WARNING! 7 Ways Smartphones Can Ruin Relationships & Marriages

7 ways smartphones can destroy a couple’s connection and ruin a marriage.

Could your phone obsession be impacting your relationship and closeness?

With smartphones becoming cheaper, more available and the ability to now message and call for free, you may think they are an asset to romantic relationships. Unfortunately not. Our smartphones have become highly addictive and for many reasons the cost to relationships is high. Having helped thousands of couples to reconnect and restore intimacy one of the things that often comes up is the way a husband or wife engages with their phone and social media.

Let me ask you a few questions…

Do you feel a pull to constantly check your phone?

Is your phone and visible to you all the time?

Would you feel lost without it?

If you answered yes to any of the above, you are not alone. The obsession with our phones is rampant!

According to the research, companies study the average person touches their mobile device 2,617 times a day! A high user, a whopping 5,427 a day. Yes, a DAY! They put in a new software to track how many times a representative group of Android phone users touched their phone.  Can you believe it? I thought that is way too high, but just observe yourself and you may see some alarming patterns going on.

It’s no wonder phone usage can be a sore point for couples if we are interacting with our phones as often as that.  I’ve seen it destroy connection and closeness and I don’t want that to happen for you. So I am sharing the common complaints and solutions, to protect your relationship and get the love you truly deserve.

7 ways smart phones can destroy a couples connection –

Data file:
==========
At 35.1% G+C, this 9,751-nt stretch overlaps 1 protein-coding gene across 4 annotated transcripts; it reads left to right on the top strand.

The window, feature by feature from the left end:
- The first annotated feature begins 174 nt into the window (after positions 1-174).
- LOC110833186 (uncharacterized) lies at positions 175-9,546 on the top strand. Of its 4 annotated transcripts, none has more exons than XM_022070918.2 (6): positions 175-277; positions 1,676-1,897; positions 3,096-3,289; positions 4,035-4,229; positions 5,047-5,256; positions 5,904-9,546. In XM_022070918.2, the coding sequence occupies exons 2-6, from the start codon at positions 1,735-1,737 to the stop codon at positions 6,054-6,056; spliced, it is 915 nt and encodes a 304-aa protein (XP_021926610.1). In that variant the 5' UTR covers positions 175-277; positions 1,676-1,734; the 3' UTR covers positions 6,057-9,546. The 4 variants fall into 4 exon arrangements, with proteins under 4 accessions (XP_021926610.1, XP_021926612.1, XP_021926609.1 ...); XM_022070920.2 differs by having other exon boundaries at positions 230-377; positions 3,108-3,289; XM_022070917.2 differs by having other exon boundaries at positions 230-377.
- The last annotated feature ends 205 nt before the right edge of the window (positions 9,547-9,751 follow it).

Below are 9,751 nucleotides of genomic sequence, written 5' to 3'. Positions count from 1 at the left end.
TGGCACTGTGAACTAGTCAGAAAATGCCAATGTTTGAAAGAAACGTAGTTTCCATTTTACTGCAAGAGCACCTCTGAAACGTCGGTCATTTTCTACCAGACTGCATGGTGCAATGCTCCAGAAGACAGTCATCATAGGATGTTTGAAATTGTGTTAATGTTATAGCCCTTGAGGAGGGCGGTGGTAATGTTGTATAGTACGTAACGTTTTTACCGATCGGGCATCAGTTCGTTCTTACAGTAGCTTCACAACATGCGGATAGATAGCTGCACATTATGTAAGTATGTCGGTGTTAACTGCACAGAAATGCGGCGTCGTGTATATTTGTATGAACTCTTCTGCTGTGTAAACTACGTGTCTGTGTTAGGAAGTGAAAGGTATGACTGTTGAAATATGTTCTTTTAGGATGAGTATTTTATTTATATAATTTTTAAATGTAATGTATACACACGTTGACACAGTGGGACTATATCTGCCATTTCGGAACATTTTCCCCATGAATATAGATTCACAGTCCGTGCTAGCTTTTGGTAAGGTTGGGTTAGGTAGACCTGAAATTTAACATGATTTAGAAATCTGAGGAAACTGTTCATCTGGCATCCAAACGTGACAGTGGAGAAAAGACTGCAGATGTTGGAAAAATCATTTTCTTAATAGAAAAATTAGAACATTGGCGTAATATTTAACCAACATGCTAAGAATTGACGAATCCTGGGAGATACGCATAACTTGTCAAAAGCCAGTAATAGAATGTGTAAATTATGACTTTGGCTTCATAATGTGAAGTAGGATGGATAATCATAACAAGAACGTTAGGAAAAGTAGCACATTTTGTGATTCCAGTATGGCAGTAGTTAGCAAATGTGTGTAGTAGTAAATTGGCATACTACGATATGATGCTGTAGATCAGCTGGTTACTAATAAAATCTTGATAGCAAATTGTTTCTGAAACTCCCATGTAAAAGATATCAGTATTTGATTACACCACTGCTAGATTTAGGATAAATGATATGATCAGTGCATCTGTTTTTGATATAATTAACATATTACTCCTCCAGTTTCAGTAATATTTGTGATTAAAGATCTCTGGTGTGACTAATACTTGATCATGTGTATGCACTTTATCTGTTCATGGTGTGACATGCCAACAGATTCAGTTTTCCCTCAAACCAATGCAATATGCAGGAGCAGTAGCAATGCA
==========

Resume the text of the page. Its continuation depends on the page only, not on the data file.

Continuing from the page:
1. You text instead of talk

The odd text message is good for sharing something quickly if you cannot connect on the phone and something important needs to be arranged. It can also feel special to receive or express a loving message like “I’m thinking of you”  “I love you”  etc. BUT if it becomes the core way you communicate and it is used as a replacement for conversation, over time it erodes closeness. Imagine if your parents raised you by text message…. How close would you be? How much love would you feel from them? The chances are you would have a distant and damaged relationship. We are not robots, relationships cannot be built that way! All relationships need constant nurturing, engagement and interaction to grow. If we limit our verbal communication, eye contact and sharing emotions through our tone of voice, we will be missing the opportunity to bond.

Text arguing has also become the norm for many couples. Texting your grievances may seem like a good idea as you won’t be interrupted in getting your point across but it FAILS to resolve issues, to convey your true feelings and often leads to more hurt, resentment, and negativity. Even worse than this, if done repeatedly couples start to ignore or become unaffected by their spouse’s remarks and start ignoring each other. Shutdown in a relationship is the first stage of damaging decline.

Keep in mind that 72% of communication is body language, 20%  is the tone of voice and only 7% is words. So by using words only 92% is missing from your message and for obvious reasons this leads to misunderstandings, hurt and hostility.

Solution – couples I have worked with switched to a call once during the day and noticed a massive shift in their closeness. Others had lunch together a few times a week. For those that couldn’t do that, they left voice mails instead of texting. All reported back to me saying they felt instantly closer and happier in just a few weeks of doing this.


  1. You date your phone at dinner

What happened to a family meal time, engaging conversation and eye contact?  I think we’ve all seen this by now maybe even been a little guilty of it ourselves. Whether you eat watching TV, sit at the dinner table is your phone staring right at you? Or do you perhaps get all of your emails and messages delivered to your wrist on your watch as you are eating?  All prevent precious bonding time.

Couples will often say to me, “Nicola, we just don’t have enough time as we use to, our busy work schedules/children/commitments get in the way…”  Yet after going into more detail, it is clear they have at least 2 hours where they could be enjoying each other’s company each evening and more on weekends. Instead of interacting they are glued to their phones. Is it any wonder we feel more lonely and less connected in this connected world? I think not.